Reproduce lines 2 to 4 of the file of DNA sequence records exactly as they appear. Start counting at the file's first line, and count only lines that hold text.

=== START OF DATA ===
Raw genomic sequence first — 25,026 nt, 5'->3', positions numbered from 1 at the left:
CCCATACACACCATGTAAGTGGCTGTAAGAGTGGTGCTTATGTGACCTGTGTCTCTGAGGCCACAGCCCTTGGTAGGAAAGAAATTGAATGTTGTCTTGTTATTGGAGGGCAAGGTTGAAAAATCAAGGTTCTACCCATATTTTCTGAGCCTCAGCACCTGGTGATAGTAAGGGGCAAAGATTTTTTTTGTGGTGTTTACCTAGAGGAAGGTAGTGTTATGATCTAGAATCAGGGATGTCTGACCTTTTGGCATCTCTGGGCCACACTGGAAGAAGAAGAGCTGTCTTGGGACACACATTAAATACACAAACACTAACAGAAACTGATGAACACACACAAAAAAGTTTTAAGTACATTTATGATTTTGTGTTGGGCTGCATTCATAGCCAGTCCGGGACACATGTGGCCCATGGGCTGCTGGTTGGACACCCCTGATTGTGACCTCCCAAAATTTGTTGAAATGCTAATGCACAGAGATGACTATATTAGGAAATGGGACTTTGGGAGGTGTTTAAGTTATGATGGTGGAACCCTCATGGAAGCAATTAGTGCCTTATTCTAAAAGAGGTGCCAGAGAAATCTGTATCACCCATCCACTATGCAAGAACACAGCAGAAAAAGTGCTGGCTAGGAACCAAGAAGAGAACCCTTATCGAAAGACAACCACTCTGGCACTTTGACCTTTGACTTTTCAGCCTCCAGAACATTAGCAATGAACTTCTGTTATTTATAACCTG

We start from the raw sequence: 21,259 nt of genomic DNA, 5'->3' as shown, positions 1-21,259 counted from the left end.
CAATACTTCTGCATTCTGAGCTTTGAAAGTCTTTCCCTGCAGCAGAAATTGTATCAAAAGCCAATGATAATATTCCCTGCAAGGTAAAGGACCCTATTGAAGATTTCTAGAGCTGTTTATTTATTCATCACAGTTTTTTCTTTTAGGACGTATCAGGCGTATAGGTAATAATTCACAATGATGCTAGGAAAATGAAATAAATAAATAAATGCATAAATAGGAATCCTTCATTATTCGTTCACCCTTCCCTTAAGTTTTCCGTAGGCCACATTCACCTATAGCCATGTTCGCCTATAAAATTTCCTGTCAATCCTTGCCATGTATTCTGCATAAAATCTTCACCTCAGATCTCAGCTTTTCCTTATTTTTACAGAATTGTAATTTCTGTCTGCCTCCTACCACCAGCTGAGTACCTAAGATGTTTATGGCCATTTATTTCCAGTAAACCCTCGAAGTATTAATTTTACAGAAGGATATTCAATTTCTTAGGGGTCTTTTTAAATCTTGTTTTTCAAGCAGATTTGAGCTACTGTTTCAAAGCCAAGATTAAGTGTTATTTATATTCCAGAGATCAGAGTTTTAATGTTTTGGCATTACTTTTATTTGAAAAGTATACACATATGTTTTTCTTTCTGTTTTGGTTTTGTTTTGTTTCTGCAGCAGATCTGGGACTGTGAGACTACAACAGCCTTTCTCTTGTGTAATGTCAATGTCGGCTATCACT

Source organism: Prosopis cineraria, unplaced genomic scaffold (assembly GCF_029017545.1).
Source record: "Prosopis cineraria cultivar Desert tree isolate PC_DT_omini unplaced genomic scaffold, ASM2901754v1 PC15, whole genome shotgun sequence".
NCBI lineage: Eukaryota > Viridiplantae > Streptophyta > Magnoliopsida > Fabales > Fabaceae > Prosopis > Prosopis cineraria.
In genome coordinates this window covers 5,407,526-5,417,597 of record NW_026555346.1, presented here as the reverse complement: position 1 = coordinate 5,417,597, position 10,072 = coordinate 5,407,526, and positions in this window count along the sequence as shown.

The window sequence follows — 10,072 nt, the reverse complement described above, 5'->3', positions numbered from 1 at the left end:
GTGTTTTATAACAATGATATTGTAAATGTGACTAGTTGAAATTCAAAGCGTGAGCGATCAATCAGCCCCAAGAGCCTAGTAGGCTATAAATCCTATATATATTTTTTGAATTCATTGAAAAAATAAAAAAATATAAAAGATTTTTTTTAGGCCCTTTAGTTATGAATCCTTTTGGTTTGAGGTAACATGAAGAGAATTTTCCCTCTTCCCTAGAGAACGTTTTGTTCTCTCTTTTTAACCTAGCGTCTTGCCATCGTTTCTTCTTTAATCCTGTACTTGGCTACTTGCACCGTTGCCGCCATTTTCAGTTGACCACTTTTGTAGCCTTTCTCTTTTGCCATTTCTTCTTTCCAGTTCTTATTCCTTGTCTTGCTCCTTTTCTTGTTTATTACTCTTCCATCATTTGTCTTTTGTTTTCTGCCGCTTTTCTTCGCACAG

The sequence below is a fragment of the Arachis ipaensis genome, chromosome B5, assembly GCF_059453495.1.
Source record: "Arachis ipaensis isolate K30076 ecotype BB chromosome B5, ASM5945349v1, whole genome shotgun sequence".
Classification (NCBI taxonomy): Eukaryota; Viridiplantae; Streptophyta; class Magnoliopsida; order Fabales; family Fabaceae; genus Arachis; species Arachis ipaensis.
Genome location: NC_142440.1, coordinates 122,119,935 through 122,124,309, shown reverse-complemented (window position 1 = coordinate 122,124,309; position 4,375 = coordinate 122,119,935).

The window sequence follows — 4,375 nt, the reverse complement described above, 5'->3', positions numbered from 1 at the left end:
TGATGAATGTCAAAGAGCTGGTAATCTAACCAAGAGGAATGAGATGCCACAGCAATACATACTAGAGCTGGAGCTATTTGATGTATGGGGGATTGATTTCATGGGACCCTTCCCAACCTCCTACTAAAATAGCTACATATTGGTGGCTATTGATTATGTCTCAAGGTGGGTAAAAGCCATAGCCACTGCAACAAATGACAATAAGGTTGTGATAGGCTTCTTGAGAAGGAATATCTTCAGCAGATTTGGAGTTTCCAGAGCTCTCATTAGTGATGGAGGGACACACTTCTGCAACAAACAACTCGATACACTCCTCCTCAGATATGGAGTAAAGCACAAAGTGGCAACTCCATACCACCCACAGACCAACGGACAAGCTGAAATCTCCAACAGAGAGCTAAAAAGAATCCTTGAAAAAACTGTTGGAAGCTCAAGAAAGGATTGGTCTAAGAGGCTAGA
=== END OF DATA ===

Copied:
CCCATACACACCATGTAAGTGGCTGTAAGAGTGGTGCTTATGTGACCTGTGTCTCTGAGGCCACAGCCCTTGGTAGGAAAGAAATTGAATGTTGTCTTGTTATTGGAGGGCAAGGTTGAAAAATCAAGGTTCTACCCATATTTTCTGAGCCTCAGCACCTGGTGATAGTAAGGGGCAAAGATTTTTTTTGTGGTGTTTACCTAGAGGAAGGTAGTGTTATGATCTAGAATCAGGGATGTCTGACCTTTTGGCATCTCTGGGCCACACTGGAAGAAGAAGAGCTGTCTTGGGACACACATTAAATACACAAACACTAACAGAAACTGATGAACACACACAAAAAAGTTTTAAGTACATTTATGATTTTGTGTTGGGCTGCATTCATAGCCAGTCCGGGACACATGTGGCCCATGGGCTGCTGGTTGGACACCCCTGATTGTGACCTCCCAAAATTTGTTGAAATGCTAATGCACAGAGATGACTATATTAGGAAATGGGACTTTGGGAGGTGTTTAAGTTATGATGGTGGAACCCTCATGGAAGCAATTAGTGCCTTATTCTAAAAGAGGTGCCAGAGAAATCTGTATCACCCATCCACTATGCAAGAACACAGCAGAAAAAGTGCTGGCTAGGAACCAAGAAGAGAACCCTTATCGAAAGACAACCACTCTGGCACTTTGACCTTTGACTTTTCAGCCTCCAGAACATTAGCAATGAACTTCTGTTATTTATAACCTG

We start from the raw sequence: 21,259 nt of genomic DNA, 5'->3' as shown, positions 1-21,259 counted from the left end.
CAATACTTCTGCATTCTGAGCTTTGAAAGTCTTTCCCTGCAGCAGAAATTGTATCAAAAGCCAATGATAATATTCCCTGCAAGGTAAAGGACCCTATTGAAGATTTCTAGAGCTGTTTATTTATTCATCACAGTTTTTTCTTTTAGGACGTATCAGGCGTATAGGTAATAATTCACAATGATGCTAGGAAAATGAAATAAATAAATAAATGCATAAATAGGAATCCTTCATTATTCGTTCACCCTTCCCTTAAGTTTTCCGTAGGCCACATTCACCTATAGCCATGTTCGCCTATAAAATTTCCTGTCAATCCTTGCCATGTATTCTGCATAAAATCTTCACCTCAGATCTCAGCTTTTCCTTATTTTTACAGAATTGTAATTTCTGTCTGCCTCCTACCACCAGCTGAGTACCTAAGATGTTTATGGCCATTTATTTCCAGTAAACCCTCGAAGTATTAATTTTACAGAAGGATATTCAATTTCTTAGGGGTCTTTTTAAATCTTGTTTTTCAAGCAGATTTGAGCTACTGTTTCAAAGCCAAGATTAAGTGTTATTTATATTCCAGAGATCAGAGTTTTAATGTTTTGGCATTACTTTTATTTGAAAAGTATACACATATGTTTTTCTTTCTGTTTTGGTTTTGTTTTGTTTCTGCAGCAGATCTGGGACTGTGAGACTACAACAGCCTTTCTCTTGTGTAATGTCAATGTCGGCTATCACT